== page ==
- Rep. Tiffany Esposito told the House Ways & Means Committee on Thursday that cutting 25 programs associated with Enterprise Florida would save the state close to $100 million.
- Esposito said around half the programs were either expired or barely used, and the bill was intended to save money by eliminating them.
- The House Ways & Means Committee voted in favor of the measure, with just six Democrat lawmakers opposing it.
Rep. Tiffany Esposito stated on Thursday that the dissolution of Enterprise Florida and programs within the organization would save the state approximately $100 million dollars. Esposito filed House Bill 5 (HB 5) on March 6, which seeks to transfer Enterprise Florida’s functions to the Department of Economic Opportunity.
The bill aims to streamline the state’s economic development system and eliminate certain programs and incentives such as the Florida Small Business Technology Program, Microfinance programs, and the Office of Film and Entertainment, among others.
Though committee members largely expressed support for Esposito’s bill, apprehensions reared regarding the elimination of programs such as the Florida Small Business Development Network — a state and federally-funded organization that provides free consulting, training, and resources to help small businesses start.
Esposito, however, referred to the list of 25 programs facing a death spell as a necessary action, citing low return on investment or minimal use in practice.
“About half of the programs are either expired or have never been used, or have minimum applications; and when I say minimal, I mean one application,” said Esposito. “This bill is cleaning up a lot of statute that needed to be cleaned up anyways. This is estimated to save the state about $100 million dollars.”
Esposito further explained that 90 percent of the tax credits granted within the Urban High-Crime Area Job Tax Credit Program — the program facing the highest level of scrutiny over a potential dissolution — were distributed to just ten companies. Though she didn’t mention the companies by name, Esposito stated that they were each large businesses operating within the state, and that one single large company accounted for 54 percent of all tax credits received.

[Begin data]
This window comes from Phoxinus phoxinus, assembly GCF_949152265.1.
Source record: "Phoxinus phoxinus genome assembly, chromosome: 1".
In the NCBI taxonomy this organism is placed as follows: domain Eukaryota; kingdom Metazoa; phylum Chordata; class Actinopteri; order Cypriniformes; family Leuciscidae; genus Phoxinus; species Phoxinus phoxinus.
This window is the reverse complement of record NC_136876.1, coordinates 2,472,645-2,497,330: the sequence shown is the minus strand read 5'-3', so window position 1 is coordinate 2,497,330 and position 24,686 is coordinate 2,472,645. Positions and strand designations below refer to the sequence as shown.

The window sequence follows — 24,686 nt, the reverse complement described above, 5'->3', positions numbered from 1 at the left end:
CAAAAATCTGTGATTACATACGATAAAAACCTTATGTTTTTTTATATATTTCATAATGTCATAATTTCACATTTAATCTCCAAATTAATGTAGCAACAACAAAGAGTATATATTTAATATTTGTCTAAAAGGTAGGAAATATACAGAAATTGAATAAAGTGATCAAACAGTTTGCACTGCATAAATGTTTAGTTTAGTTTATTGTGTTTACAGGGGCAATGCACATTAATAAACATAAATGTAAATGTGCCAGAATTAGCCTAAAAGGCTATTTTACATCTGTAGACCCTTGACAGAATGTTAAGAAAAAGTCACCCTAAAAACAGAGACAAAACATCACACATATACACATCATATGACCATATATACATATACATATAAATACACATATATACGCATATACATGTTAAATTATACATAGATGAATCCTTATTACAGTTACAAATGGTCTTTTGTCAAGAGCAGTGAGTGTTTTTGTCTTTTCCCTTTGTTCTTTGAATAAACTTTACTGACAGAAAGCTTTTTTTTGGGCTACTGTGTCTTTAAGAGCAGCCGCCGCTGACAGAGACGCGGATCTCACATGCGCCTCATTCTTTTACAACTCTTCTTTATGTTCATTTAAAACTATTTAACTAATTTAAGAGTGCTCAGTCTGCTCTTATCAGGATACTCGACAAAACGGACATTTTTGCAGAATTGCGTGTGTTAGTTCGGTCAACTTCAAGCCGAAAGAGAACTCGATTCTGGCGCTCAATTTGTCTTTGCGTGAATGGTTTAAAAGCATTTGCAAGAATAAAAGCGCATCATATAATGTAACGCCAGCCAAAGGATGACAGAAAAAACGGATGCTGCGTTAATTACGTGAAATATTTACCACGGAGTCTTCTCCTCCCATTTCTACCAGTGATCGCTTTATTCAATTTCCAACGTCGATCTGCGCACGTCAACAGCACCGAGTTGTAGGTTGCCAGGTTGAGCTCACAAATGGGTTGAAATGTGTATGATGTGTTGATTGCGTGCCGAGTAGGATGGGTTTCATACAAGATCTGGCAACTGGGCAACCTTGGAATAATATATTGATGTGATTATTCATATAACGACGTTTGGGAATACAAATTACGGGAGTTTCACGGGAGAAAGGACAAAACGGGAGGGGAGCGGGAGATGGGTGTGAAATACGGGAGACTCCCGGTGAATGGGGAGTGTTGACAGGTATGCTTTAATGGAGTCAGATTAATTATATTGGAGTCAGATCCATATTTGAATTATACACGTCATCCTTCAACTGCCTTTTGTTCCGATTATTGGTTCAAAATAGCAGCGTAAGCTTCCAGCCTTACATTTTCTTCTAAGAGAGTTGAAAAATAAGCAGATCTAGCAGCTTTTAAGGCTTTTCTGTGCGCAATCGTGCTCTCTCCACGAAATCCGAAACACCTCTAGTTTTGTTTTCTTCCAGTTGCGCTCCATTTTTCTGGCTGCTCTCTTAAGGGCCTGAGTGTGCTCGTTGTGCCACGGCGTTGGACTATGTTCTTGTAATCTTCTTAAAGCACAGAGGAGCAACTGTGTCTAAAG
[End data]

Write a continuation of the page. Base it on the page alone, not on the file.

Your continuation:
“The program is not something that is helping all Floridians,” she said. “It’s a corporate handout and it needs to be repealed. There are 3 million small businesses within the state and we need to be investing in infrastructure and workforce education – things that help all of our businesses, not just large ones.”
Another program, the Capital Investment Tax Credit, yields a negative .58 percent return on investment for the state, leading to its inclusion in the list of potentially axed initiatives. Similarly, the New Markets Development Program yields a negative .98 return on investment.
“Not only do we lose all of our investment, but we incur an additional cost,” said Esposito. “Again, large companies are benefiting from that, and [we need] to use taxpayer dollars as efficiently as possible.”
The House Ways & Means Committee voted favorably on the measure Thursday, with just six Democrat lawmakers standing in opposition.
Senate President Kathleen Passidomo lent support to HB 5’s effort to shutter Enterprise Florida this month, suggesting that aspects of the agency could be folded into the Department of Economic Opportunity, such as trade missions, but that the public-private agency overall “just doesn’t seem to be as effective as we would like.”
Further, House Speaker Paul Renner told reporters that people and businesses have come to the state without needing incentives from EPI. He said that the $13 million provided this year to the agency could be better used in other ways.
The legislation has also received the backing of major business and political groups within the state, including Americans For Prosperity.
“Enterprise Florida has long failed to live up to its founding mission of encouraging private sector job growth and promoting Florida’s overall economic health,” said AFP-FL State Director Skylar Zander. “It’s about time this ineffective, unnecessary organization is eliminated and its funding placed within the better-equipped Department of Economic Opportunity.